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post #287
bio: stu

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Otaku and Anoraks
Geeks* in America are sometimes lacking the terminology to describe themselves, and can sometimes be left with terms that seem a little bland. "Fanboy," a word often used to describe someone who really really loves comics or movies or video games, seems a little weak, and, to be honest, belittling. Right off the gate if you describe yourself as a fanboy you seem to be admitting weakness and immaturity, which is not necessarily what you're going for if you want to convey to someone that you know everything there is to know about Aquaman and can speak three different dialects of Elvish without an accent.
*  As opposed to nerds and dorks, that is. This is a distinction I really should go into with more detail at some point in the future, since it's something I explain to people a lot and I think is useful and everyone should adopt. Simply put: Geeks are media obsessed, nerds are bookish, and dorks are just awkward.  

And maybe you should feel weak and immature for knowing these things--I certainly go back and forth between insulting fanboyish knowledge (when it comes off like Comic Book Guy from The Simpsons) and defending fanboyish knowledge when it happens to be something I know a lot about (the Physics of space combat involving faster than light travel**, maybe). There's a reason people who speak Klingon aren't invited to all the cool parties, but I can't rightly say right now whether it's a good reason.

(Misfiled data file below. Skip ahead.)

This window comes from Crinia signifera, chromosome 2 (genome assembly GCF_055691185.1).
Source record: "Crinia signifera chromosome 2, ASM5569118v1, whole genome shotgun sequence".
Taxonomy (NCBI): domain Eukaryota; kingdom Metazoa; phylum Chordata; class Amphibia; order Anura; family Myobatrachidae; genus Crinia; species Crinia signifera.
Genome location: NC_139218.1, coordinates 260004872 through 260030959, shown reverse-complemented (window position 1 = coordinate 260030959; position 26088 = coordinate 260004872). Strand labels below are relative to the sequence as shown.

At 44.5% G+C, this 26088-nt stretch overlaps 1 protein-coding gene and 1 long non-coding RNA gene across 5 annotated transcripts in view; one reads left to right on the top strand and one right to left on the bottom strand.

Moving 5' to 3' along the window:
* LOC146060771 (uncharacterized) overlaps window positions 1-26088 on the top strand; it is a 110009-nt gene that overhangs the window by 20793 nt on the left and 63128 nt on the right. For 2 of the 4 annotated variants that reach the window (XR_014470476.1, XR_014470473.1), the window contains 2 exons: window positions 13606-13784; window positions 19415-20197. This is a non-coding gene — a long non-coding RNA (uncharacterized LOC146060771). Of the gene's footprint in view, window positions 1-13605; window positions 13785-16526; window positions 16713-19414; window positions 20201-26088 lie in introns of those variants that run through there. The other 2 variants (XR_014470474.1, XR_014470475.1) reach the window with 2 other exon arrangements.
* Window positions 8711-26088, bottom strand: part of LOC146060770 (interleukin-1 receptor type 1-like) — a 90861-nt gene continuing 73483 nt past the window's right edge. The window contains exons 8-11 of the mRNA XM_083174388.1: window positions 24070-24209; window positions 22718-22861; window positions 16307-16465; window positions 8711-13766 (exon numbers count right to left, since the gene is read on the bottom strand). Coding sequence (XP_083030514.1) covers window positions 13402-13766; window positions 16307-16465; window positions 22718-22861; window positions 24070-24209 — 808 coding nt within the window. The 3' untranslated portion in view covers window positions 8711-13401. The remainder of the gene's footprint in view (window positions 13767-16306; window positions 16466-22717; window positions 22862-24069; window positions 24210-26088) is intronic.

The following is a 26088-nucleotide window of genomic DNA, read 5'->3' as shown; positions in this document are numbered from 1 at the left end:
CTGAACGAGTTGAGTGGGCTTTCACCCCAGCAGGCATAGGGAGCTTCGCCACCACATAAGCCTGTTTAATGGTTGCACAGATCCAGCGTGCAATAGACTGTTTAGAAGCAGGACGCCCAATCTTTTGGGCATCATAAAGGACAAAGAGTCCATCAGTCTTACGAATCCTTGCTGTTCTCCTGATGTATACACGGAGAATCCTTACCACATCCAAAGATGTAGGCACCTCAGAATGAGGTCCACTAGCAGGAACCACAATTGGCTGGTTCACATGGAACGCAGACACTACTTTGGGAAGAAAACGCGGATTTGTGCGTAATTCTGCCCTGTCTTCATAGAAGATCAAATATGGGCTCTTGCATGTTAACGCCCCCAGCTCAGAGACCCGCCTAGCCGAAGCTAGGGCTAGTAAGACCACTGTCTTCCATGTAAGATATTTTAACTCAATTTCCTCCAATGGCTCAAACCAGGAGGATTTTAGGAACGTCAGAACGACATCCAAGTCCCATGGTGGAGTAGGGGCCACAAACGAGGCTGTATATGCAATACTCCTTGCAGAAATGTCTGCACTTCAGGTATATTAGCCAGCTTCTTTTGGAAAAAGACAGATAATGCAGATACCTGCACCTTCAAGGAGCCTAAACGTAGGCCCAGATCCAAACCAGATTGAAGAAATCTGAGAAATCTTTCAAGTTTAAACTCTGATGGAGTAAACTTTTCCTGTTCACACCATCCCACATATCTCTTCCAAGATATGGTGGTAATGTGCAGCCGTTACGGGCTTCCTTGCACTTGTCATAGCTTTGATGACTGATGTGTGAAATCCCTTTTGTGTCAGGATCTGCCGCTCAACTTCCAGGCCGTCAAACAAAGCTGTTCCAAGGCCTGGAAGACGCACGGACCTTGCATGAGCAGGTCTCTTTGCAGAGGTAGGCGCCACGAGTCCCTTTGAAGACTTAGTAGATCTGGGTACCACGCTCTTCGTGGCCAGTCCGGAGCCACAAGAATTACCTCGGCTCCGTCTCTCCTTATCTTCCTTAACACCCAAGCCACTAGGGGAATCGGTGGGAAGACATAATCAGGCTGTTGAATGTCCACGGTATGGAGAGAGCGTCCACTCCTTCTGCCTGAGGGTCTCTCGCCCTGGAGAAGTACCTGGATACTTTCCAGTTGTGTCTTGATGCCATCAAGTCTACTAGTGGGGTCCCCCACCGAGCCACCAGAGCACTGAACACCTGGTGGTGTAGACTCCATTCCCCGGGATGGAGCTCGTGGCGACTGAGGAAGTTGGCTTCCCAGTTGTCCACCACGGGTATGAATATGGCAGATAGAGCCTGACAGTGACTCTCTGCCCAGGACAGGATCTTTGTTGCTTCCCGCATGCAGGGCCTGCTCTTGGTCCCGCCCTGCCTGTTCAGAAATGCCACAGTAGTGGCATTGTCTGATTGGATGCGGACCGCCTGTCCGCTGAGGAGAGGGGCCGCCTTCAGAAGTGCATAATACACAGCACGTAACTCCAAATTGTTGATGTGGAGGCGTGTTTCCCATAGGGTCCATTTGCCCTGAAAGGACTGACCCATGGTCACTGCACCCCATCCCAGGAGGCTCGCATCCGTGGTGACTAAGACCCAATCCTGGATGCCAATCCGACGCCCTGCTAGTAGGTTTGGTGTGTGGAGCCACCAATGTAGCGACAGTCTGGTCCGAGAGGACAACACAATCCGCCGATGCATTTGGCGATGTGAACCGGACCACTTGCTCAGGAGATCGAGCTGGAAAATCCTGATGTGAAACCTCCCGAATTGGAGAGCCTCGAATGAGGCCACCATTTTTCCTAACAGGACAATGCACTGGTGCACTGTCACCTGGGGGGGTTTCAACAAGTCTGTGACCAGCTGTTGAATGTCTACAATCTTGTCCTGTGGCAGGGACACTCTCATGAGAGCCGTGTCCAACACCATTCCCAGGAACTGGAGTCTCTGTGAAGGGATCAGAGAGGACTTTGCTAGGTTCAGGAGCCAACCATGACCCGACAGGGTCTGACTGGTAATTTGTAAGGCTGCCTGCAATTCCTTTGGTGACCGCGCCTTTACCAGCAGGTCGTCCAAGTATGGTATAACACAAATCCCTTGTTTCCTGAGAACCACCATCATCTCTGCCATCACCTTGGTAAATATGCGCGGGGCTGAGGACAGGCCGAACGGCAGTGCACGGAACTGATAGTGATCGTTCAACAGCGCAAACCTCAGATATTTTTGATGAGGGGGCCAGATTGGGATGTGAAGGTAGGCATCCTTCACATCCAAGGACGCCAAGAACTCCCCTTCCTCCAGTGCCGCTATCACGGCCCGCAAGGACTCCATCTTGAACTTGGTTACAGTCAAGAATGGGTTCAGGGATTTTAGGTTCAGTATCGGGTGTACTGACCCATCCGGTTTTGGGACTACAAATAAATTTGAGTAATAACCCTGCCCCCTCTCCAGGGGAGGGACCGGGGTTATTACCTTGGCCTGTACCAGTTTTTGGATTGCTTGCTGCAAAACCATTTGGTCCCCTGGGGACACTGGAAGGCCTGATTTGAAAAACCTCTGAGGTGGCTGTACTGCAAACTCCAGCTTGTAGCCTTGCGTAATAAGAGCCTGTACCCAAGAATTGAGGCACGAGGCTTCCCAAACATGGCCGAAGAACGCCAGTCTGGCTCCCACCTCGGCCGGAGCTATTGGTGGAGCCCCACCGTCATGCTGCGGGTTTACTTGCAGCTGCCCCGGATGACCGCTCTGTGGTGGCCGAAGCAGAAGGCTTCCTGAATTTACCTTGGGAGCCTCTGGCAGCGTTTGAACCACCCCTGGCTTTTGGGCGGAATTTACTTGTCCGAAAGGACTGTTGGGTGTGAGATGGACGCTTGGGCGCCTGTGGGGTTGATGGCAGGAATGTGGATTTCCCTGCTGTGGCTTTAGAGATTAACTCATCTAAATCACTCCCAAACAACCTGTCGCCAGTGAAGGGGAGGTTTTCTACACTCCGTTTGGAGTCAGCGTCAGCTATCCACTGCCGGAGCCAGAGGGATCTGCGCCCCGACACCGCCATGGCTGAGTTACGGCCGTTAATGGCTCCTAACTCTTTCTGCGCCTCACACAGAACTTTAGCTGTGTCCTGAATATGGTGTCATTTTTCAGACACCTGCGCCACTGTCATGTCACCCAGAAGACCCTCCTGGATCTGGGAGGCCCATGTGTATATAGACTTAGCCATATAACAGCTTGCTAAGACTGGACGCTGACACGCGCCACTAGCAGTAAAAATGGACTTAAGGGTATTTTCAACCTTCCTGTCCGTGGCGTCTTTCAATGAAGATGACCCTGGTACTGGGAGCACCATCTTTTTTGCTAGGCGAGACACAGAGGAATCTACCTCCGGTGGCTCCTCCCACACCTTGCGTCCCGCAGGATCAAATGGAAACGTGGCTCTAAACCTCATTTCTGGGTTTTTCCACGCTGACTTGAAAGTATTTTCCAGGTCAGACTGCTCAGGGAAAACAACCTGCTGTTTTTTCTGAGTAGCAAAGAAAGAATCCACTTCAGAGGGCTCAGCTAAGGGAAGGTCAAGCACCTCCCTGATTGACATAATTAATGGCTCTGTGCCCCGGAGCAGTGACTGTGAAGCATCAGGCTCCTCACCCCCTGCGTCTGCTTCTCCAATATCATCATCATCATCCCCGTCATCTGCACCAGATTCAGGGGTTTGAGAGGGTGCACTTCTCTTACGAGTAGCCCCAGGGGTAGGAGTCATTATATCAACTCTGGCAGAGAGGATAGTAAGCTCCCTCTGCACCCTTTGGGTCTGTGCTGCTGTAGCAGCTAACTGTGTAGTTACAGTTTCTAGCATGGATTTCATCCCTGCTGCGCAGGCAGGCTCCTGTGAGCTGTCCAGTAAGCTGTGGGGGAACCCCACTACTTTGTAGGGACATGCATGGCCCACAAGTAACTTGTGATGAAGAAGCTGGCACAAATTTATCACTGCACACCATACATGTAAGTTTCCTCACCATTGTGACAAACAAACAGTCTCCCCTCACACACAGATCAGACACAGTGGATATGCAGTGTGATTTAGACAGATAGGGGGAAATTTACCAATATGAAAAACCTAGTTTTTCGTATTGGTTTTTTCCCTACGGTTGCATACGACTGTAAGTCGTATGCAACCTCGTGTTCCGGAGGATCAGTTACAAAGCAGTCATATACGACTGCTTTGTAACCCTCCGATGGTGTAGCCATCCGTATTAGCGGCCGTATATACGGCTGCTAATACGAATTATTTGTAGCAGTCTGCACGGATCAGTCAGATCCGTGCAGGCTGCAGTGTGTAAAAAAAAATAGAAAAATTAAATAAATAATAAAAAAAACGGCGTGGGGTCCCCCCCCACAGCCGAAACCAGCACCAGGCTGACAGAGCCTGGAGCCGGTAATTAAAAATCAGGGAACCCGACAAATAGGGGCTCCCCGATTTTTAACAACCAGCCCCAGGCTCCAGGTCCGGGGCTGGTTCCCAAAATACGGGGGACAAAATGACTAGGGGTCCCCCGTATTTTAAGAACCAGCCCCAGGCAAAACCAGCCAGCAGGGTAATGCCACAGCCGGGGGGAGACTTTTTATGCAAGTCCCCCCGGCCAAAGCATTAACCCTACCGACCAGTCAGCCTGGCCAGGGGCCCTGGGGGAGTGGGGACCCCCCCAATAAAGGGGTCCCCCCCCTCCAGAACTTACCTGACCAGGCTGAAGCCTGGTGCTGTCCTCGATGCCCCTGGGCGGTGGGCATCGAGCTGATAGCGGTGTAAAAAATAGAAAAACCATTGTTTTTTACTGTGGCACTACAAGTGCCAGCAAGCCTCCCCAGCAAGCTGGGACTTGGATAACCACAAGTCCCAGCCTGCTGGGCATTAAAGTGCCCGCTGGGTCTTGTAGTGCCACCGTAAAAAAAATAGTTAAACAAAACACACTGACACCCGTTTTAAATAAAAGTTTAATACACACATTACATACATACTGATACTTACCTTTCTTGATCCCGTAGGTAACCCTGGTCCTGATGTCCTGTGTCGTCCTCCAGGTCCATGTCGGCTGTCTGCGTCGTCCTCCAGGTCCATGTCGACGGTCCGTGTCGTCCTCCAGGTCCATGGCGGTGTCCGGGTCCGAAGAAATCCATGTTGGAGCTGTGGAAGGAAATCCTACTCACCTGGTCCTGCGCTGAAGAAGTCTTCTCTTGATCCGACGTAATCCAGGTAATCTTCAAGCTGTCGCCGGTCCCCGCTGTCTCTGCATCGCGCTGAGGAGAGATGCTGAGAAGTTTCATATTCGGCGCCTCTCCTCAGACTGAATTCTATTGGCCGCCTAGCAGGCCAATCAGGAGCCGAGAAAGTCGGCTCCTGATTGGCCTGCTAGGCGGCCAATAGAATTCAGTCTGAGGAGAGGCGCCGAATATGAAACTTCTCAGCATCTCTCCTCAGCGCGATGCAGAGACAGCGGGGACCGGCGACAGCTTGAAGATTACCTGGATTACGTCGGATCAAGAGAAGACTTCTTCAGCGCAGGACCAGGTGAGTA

**  A post I am working on currently and, I hope, going to share shortly, because it's fascinating.

The Japanese have a better word for it, though: otaku. The word itself apparently comes from the Japanese word for "another's house or family." So, your home/family away from home. In Japanese, the word is used for someone who has an obsessive interest in manga, anime, teen idols, or video games. It seems to have mostly started out as a slur, though it seems to have been at least partially reclaimed as a badge of honor--the reclaiming being fraught with complexity in a way comparable, but lesser in degree, to words such as "nigger" or "fag" have been for their respective people.

Here in the US it's used with less complexity, mostly because the only people who even know the word otaku are probably the ones applying it to themselves (it also seems to mostly be used to refer to people who have an obsessive interest in Japanese pop culture: you can be an anime otaku over here, but not usually a Buffy the Vampire Slayer otaku).

The British also have a word for this, apparently. British otaku are known as anoraks. The best guess for the origin of that comes from the anoraks trainspotters used while engaging in their hobby. The entire thing has expanded to mean people who have obsessive interests in niche subjects (note that trainspotters are not geeks in the sense of otaku. That seems to indicate to me that anoraks can be geeky or nerdy. It's the interest in something that isolates them from society as a whole that seems to be the defining characteristics).

Since anoraks (the clothing) aren't as prevalent here, but do actually exist in English, it's understandable that the loanword otaku might be more likely to spread over here rather than anorak. Plus, it's a truth universally acknowledged amongst geeks that Japan is awesome, while England is not (nerds seem to be split 50/50 on this, and some of those nerds might gloat that the sentence this parenthetical is a parenthetical of is a paraphrase of Jane Austen. England FTW!). The alienness of the word makes it more useful to introduce into the culture.

The great thing about the Internet is that people can feel less alone and weird, even if they're an anorak, otaku, or just plain fanboy geek. Though maybe obsessing over things on the internet isn't all that healthy, it's healthier than crushing loneliness.

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